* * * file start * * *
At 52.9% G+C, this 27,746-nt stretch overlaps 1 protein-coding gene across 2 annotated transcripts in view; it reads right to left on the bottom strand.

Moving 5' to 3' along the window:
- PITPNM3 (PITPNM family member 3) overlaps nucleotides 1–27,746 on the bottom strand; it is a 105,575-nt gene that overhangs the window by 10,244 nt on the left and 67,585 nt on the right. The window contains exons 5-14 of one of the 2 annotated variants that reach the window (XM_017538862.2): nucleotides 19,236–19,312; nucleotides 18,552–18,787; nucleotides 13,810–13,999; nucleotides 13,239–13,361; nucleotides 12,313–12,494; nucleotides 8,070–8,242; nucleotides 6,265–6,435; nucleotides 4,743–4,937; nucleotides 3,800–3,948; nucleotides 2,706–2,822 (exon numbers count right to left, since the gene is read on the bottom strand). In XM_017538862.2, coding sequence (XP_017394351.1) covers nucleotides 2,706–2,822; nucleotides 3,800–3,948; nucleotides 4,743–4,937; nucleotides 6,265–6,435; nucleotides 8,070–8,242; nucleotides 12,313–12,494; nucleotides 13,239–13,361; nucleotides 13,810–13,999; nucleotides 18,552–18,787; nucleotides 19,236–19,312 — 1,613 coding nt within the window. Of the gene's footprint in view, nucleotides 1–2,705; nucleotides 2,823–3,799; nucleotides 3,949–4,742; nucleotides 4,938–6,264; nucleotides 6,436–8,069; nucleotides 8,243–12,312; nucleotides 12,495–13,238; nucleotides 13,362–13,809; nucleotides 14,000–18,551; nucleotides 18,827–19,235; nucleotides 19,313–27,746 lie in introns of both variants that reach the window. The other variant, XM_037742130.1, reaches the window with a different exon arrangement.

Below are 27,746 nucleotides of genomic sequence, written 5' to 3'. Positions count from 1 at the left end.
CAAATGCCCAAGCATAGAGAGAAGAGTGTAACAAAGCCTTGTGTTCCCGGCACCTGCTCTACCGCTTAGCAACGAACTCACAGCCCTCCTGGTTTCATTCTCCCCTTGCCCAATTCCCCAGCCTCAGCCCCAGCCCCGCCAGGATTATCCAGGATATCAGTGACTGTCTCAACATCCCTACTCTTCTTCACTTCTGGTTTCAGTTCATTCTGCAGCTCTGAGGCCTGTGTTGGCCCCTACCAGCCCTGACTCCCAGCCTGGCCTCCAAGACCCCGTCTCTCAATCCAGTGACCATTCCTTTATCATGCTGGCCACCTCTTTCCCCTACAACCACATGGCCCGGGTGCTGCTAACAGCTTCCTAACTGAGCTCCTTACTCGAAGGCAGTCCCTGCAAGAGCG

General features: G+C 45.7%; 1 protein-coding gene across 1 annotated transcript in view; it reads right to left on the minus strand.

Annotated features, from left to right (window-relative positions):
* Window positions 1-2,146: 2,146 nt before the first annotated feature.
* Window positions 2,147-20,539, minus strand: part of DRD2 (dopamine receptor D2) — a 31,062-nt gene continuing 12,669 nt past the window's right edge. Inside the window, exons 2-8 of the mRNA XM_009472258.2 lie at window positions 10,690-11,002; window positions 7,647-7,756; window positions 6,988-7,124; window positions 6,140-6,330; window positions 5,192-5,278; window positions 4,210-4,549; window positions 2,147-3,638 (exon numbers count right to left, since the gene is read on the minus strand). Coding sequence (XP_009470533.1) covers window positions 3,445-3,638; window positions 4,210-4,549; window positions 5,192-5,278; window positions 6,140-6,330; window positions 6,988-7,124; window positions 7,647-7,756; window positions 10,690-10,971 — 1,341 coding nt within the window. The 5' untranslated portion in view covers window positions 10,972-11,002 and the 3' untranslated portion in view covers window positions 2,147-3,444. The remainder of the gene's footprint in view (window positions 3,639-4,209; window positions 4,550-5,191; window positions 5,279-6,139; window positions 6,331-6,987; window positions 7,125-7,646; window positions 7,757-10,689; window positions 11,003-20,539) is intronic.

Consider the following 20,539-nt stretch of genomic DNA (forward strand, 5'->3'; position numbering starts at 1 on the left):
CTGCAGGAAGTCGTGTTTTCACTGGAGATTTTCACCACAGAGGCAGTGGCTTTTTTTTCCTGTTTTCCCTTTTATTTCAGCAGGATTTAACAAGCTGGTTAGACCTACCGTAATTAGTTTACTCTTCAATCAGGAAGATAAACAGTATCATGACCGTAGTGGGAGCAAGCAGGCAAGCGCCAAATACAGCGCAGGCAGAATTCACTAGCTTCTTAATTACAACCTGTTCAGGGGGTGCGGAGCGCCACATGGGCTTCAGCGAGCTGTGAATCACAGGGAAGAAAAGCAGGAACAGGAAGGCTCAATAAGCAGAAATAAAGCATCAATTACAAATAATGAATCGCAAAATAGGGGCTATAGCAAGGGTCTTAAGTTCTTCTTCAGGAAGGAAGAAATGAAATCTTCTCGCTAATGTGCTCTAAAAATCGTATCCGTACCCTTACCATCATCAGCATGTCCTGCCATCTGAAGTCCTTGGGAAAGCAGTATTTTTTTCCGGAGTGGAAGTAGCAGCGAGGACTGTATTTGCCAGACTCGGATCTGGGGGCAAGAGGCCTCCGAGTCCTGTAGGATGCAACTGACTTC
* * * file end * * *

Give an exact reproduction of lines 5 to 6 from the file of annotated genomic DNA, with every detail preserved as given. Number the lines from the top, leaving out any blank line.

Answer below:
CAAATGCCCAAGCATAGAGAGAAGAGTGTAACAAAGCCTTGTGTTCCCGGCACCTGCTCTACCGCTTAGCAACGAACTCACAGCCCTCCTGGTTTCATTCTCCCCTTGCCCAATTCCCCAGCCTCAGCCCCAGCCCCGCCAGGATTATCCAGGATATCAGTGACTGTCTCAACATCCCTACTCTTCTTCACTTCTGGTTTCAGTTCATTCTGCAGCTCTGAGGCCTGTGTTGGCCCCTACCAGCCCTGACTCCCAGCCTGGCCTCCAAGACCCCGTCTCTCAATCCAGTGACCATTCCTTTATCATGCTGGCCACCTCTTTCCCCTACAACCACATGGCCCGGGTGCTGCTAACAGCTTCCTAACTGAGCTCCTTACTCGAAGGCAGTCCCTGCAAGAGCG

General features: G+C 45.7%; 1 protein-coding gene across 1 annotated transcript in view; it reads right to left on the minus strand.